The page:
Cybercriminals looking for ports in stormy new world of work

Credit: Mariya Borisova/Getty
A rise in remote work has seen a corresponding increase in criminals scanning for vulnerabilities among WFH teams to place ransomware on company networks

Cybercriminals are increasingly scanning remote workers looking for open ports that allow them to deliver ransomware into unsuspecting businesses, according to new research.

Cybersecurity company BlueVoyant revealed this and other findings in its new report, Emerging External Cyber Defense Trends, which looks at the risks organisations face.

"As enterprises' internal cybersecurity has become better defended and better monitored, cyber threat actors have evolved their tactics to focus on new methods of compromise, targeting a wider attack surface than ever before," says Joel Molinoff, BlueVoyant's global head of supply chain defence. 

"This report shines a spotlight on the latest cyber criminal techniques BlueVoyant's threat intelligence has observed, plus recommended actions organisations can take to help prevent these threats."

The report focuses on a number of topics, including:

Dynamic phishing tactics

Attackers increasingly evade detection by directing consumers to spoofed domains and presumed threat hunters to an error page. BlueVoyant found that redirections increased 240% in 2022.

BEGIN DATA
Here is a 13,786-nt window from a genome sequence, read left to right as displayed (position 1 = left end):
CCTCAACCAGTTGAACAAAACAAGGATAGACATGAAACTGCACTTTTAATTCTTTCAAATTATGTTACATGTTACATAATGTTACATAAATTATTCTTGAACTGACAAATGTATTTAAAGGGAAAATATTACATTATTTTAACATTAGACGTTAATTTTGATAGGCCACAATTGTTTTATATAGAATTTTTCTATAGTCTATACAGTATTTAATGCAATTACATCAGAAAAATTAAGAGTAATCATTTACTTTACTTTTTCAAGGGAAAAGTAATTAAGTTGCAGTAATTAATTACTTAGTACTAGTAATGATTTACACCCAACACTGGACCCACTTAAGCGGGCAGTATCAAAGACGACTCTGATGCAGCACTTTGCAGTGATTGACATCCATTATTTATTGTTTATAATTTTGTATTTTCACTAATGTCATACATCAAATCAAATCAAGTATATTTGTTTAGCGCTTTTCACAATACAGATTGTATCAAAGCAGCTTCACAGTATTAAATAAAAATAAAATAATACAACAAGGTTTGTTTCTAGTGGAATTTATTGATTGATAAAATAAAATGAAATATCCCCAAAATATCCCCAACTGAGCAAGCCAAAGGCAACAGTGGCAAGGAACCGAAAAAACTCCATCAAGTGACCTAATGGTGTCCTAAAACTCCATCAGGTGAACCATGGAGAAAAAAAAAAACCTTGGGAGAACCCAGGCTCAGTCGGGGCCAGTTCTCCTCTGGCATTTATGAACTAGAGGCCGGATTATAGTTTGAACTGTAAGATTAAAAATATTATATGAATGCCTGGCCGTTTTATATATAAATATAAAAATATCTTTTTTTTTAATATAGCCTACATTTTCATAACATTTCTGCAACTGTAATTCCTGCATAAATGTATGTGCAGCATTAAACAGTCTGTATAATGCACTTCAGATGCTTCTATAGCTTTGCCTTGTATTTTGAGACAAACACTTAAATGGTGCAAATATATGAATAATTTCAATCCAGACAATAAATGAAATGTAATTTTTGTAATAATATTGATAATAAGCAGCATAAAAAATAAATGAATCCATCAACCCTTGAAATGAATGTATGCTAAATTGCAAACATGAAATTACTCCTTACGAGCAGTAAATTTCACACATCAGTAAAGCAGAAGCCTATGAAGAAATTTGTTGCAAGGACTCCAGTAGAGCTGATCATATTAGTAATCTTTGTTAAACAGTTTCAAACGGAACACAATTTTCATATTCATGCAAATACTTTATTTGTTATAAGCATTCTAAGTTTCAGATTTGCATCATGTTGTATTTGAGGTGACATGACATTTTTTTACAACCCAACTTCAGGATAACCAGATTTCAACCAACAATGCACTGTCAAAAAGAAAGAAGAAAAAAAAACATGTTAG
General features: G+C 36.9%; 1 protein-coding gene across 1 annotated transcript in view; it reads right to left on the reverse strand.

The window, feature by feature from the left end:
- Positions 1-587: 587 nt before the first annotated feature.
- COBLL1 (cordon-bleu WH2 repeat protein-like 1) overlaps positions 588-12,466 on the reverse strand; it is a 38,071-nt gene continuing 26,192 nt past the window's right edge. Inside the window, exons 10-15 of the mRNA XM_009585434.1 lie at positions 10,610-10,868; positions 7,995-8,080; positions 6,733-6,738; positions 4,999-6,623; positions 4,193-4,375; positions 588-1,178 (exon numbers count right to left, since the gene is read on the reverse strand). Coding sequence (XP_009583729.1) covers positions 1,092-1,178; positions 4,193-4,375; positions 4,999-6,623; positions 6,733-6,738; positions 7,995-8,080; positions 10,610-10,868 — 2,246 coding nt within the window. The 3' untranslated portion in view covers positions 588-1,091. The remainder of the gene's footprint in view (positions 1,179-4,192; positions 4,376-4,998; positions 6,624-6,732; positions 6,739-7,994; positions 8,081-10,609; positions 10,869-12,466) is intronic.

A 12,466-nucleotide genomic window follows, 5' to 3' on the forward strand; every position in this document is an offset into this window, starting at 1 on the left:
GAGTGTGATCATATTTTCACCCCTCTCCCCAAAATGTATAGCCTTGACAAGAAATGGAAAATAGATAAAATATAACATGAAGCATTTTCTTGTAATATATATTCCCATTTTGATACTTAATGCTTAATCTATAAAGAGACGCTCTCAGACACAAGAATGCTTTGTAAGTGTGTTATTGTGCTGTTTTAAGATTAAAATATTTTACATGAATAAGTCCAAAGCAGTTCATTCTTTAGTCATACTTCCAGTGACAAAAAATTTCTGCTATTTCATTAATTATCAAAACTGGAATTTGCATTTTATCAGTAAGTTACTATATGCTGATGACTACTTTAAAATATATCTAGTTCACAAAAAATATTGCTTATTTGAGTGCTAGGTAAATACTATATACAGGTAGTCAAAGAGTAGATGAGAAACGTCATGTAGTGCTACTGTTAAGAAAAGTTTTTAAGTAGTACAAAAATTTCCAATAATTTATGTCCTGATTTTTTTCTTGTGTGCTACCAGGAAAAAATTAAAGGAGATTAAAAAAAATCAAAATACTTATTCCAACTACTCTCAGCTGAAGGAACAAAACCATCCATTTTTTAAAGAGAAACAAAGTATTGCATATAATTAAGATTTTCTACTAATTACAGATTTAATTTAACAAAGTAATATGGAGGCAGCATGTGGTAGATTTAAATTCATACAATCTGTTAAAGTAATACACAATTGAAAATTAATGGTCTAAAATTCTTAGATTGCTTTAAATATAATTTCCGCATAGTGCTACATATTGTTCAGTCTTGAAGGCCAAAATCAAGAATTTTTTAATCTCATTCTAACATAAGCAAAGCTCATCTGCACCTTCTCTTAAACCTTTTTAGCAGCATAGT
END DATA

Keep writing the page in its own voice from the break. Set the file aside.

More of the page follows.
Dynamic DNS infrastructure

Cyber criminals more and more use a new type of hosting provider to create and set up short-lived websites. This vector provides an opportunity for a low-cost, high-volume campaign that can be duplicated in future attacks — all without having to register a domain.


The use of SMS text messages to distribute phishing messages is on the rise as cyber attackers are increasingly abusing legitimate text messaging services to deliver phishing messages.

Open ports

With the rise of remote work from the COVID-19 pandemic, more employees need remote network access. Cyber criminals are increasingly scanning for the ports that allow this in order to gain a foothold into organisations' networks. These ports, if misconfigured, are a common ransomware delivery method.


Every week new vulnerabilities are discovered across multiple industries, and these vulnerabilities can quickly become a critical attack vector. Despite this, many organisations are slow to patch.

Financial fraud

Cyber criminals are finding new ways to carry out financial fraud, such as using instant messaging to plan campaigns and sell stolen data, instead of dark web forums, which are known to be more easily accessible by law enforcement agencies, and therefore are considered less secure by many criminals.

"It has become harder for organisations to identify basic external-facing vulnerabilities and threats due to sheer volume, and threat actors are increasingly taking advantage of these exposures, pivoting and evolving their tactics to achieve their goals," says Ron Feler, BlueVoyant's global head of threat intelligence. "On top of this, organisations must now respond to potential threats much quicker as attackers have gotten quicker to exploit vulnerabilities."


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